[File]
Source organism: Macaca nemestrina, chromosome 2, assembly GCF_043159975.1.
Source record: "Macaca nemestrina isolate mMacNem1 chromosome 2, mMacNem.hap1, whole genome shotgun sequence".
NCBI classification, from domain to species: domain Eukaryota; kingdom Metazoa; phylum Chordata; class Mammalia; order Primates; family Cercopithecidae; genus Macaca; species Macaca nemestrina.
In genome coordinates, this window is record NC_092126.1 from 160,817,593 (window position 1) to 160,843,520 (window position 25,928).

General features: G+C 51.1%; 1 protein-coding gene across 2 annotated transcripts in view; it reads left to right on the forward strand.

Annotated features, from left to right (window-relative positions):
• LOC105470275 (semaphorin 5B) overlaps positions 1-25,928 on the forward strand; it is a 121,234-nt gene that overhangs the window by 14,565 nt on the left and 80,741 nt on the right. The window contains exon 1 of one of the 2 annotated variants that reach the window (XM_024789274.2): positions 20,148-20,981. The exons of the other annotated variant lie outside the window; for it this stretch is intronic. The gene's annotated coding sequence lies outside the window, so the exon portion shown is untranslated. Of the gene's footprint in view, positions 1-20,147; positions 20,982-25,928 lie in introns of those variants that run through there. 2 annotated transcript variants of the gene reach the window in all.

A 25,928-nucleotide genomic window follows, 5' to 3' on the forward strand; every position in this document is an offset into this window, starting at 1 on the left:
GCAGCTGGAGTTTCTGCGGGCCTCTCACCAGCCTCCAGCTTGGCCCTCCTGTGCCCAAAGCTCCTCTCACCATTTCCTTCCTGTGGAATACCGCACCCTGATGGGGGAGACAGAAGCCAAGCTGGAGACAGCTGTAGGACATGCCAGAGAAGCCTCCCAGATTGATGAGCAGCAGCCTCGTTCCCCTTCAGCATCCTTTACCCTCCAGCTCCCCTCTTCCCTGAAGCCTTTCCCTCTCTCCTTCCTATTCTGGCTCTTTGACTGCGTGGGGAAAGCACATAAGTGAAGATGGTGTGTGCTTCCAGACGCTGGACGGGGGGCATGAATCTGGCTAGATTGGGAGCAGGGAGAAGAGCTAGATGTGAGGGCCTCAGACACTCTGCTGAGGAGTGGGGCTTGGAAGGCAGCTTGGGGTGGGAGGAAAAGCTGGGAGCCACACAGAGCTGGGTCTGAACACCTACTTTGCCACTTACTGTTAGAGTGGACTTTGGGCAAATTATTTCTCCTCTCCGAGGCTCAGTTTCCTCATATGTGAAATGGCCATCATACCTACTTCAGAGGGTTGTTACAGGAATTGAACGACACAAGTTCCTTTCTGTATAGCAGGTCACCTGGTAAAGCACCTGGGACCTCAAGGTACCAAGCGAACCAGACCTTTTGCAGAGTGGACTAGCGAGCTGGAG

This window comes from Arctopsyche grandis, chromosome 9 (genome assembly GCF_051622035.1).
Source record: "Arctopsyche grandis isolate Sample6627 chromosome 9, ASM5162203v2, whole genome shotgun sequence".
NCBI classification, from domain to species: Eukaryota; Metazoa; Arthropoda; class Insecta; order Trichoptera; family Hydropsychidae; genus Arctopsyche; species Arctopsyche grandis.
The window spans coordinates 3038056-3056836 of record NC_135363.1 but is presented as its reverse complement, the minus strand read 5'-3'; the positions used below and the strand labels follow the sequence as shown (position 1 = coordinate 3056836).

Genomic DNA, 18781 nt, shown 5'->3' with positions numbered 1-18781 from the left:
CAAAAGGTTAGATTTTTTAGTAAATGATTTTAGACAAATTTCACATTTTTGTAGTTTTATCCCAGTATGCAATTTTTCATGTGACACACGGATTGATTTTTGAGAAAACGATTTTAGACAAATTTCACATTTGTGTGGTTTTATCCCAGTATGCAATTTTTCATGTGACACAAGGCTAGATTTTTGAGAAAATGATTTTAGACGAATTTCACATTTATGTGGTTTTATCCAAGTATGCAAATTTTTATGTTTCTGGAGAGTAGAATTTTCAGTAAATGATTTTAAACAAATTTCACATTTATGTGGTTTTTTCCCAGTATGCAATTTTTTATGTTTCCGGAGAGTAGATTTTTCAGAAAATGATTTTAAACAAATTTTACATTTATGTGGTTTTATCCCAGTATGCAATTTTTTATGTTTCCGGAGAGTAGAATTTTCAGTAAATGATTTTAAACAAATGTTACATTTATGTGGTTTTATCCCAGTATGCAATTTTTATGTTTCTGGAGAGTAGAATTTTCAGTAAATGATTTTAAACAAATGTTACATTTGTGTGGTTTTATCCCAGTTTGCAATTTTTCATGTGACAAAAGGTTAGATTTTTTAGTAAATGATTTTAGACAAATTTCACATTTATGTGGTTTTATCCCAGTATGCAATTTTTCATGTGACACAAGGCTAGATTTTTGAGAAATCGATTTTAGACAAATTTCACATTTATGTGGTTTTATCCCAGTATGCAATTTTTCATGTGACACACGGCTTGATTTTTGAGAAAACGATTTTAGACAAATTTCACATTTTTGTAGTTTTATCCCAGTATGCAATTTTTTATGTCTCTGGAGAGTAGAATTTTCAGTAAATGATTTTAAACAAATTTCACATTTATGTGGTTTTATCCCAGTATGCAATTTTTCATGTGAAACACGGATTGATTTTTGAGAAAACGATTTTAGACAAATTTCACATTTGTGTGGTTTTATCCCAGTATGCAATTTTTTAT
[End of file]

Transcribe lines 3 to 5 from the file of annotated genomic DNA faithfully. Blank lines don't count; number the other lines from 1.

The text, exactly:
NCBI classification, from domain to species: domain Eukaryota; kingdom Metazoa; phylum Chordata; class Mammalia; order Primates; family Cercopithecidae; genus Macaca; species Macaca nemestrina.
In genome coordinates, this window is record NC_092126.1 from 160,817,593 (window position 1) to 160,843,520 (window position 25,928).

General features: G+C 51.1%; 1 protein-coding gene across 2 annotated transcripts in view; it reads left to right on the forward strand.